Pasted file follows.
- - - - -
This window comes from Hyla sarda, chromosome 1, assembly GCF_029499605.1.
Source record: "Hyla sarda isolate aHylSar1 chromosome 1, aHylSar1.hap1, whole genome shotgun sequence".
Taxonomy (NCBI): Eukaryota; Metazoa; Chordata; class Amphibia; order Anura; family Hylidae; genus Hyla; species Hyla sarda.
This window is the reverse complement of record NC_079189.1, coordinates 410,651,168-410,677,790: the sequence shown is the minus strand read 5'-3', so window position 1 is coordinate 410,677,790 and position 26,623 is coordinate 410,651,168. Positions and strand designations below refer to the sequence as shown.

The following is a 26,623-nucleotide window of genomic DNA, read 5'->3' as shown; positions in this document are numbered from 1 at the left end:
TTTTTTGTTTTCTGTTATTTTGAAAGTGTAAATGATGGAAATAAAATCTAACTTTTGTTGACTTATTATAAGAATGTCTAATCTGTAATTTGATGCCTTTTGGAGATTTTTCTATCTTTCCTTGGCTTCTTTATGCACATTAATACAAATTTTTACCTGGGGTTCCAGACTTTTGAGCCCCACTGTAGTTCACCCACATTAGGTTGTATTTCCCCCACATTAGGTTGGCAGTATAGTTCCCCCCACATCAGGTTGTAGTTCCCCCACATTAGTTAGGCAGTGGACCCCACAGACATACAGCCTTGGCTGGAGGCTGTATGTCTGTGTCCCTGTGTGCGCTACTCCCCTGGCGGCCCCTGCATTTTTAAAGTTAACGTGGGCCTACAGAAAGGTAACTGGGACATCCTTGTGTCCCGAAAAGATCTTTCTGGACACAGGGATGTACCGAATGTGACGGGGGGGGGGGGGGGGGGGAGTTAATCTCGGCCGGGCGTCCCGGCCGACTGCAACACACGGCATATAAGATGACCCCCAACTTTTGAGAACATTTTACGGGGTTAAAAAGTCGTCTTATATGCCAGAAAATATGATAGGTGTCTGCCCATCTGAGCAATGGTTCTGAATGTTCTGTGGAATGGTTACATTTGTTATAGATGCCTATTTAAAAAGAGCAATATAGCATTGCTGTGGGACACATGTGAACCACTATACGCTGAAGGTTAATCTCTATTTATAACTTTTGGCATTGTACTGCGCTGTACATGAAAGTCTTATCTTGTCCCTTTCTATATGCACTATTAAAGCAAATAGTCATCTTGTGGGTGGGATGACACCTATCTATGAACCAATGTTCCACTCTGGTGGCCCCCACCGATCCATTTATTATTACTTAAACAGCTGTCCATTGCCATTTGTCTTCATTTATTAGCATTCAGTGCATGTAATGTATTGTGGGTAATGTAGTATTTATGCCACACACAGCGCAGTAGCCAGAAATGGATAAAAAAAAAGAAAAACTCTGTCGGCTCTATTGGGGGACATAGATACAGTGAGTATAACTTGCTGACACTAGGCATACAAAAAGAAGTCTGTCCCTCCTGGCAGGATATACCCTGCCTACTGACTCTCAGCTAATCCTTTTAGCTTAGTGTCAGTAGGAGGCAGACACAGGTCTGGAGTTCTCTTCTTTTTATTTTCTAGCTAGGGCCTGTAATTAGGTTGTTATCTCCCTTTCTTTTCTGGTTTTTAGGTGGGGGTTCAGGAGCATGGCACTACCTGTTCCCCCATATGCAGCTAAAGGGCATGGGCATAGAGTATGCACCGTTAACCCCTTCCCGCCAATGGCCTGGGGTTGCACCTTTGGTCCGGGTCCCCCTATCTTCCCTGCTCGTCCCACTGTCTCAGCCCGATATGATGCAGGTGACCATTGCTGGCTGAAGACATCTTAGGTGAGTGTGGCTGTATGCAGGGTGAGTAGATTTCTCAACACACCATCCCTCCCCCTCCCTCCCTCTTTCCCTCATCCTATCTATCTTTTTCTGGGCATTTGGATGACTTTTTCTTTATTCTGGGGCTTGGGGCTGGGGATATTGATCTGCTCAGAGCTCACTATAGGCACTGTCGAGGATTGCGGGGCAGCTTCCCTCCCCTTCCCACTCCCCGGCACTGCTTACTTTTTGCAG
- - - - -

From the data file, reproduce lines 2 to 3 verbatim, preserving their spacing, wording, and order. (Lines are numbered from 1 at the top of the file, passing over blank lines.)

Source record: "Hyla sarda isolate aHylSar1 chromosome 1, aHylSar1.hap1, whole genome shotgun sequence".
Taxonomy (NCBI): Eukaryota; Metazoa; Chordata; class Amphibia; order Anura; family Hylidae; genus Hyla; species Hyla sarda.